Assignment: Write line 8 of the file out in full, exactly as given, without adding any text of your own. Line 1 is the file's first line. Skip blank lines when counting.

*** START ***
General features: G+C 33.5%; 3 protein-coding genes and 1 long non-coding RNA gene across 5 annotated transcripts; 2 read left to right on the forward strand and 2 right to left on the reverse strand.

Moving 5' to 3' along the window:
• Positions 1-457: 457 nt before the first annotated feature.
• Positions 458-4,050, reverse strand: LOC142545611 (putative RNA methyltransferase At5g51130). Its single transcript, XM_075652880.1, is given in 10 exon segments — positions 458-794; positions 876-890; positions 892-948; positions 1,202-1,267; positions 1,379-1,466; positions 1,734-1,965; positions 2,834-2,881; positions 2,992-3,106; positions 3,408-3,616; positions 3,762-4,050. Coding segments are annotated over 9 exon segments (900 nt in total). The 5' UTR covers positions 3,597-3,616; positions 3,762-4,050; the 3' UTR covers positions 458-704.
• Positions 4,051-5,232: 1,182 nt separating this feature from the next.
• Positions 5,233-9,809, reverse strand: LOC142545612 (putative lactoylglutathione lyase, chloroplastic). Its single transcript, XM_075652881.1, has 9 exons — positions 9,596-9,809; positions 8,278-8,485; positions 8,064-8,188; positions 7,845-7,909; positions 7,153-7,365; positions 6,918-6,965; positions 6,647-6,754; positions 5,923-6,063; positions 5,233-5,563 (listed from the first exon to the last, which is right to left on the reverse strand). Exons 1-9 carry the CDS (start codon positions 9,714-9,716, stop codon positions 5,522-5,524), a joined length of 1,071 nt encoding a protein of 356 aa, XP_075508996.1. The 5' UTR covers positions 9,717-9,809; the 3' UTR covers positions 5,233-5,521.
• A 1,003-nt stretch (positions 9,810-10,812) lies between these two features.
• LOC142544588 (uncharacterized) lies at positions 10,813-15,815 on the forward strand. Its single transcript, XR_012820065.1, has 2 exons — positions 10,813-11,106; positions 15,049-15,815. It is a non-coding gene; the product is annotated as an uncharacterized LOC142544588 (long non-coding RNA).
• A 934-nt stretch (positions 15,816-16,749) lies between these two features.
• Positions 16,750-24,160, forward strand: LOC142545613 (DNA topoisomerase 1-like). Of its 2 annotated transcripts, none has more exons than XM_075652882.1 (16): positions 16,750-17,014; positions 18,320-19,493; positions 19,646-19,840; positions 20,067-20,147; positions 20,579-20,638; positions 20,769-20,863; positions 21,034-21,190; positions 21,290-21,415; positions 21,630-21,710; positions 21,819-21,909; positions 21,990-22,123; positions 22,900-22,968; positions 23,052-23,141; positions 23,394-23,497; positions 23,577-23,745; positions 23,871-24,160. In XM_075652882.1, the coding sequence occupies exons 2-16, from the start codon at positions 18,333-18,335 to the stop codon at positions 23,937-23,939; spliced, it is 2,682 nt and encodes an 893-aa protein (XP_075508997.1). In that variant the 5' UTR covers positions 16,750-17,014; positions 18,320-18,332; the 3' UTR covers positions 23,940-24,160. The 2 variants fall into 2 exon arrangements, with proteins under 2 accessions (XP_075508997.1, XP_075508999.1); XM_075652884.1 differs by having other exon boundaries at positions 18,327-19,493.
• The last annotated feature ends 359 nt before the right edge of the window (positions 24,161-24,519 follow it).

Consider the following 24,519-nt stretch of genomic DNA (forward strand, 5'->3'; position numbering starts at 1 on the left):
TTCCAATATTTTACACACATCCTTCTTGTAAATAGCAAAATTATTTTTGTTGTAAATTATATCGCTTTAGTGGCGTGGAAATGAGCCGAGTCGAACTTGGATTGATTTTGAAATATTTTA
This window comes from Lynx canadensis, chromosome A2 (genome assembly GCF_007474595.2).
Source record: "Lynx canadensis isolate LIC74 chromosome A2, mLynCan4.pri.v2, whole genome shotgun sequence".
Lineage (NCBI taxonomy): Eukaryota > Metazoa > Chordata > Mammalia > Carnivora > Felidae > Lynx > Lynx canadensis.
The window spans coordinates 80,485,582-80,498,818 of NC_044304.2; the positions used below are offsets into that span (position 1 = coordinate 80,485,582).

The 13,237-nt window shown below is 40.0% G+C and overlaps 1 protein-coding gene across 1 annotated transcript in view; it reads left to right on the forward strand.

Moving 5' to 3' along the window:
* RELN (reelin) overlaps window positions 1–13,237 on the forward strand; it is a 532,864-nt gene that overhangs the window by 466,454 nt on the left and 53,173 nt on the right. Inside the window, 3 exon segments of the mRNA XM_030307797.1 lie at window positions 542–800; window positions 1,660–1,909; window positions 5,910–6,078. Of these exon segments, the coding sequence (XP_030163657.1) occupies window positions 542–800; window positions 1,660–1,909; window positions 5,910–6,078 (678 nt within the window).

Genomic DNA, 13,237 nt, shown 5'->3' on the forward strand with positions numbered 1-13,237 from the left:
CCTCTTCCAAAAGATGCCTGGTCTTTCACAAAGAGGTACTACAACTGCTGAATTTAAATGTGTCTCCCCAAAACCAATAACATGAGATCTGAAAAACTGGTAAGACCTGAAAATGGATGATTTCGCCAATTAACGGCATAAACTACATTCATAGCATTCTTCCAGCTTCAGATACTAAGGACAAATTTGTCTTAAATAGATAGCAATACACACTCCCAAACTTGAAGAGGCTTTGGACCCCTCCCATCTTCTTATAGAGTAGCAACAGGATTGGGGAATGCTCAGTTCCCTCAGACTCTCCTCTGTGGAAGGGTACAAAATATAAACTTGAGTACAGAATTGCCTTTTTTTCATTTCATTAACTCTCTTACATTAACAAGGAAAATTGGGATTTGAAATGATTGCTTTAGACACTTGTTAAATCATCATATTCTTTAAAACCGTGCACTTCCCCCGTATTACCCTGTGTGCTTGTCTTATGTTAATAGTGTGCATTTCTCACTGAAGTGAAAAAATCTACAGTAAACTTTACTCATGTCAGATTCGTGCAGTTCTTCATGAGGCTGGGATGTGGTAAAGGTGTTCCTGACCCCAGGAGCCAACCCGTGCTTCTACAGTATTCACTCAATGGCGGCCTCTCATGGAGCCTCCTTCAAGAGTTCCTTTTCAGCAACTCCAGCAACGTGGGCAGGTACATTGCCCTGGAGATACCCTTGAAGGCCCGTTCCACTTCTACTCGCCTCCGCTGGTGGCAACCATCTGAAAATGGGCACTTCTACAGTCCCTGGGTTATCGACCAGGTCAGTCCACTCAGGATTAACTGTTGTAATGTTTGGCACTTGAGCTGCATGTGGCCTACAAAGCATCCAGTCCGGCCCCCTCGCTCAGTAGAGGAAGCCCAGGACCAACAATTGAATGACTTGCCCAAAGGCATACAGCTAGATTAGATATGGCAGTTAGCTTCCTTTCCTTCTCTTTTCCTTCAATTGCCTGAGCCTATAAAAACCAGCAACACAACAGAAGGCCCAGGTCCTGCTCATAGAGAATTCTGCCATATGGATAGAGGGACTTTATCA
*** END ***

• LOC142544588 (uncharacterized) lies at positions 10,813-15,815 on the forward strand. Its single transcript, XR_012820065.1, has 2 exons — positions 10,813-11,106; positions 15,049-15,815. It is a non-coding gene; the product is annotated as an uncharacterized LOC142544588 (long non-coding RNA).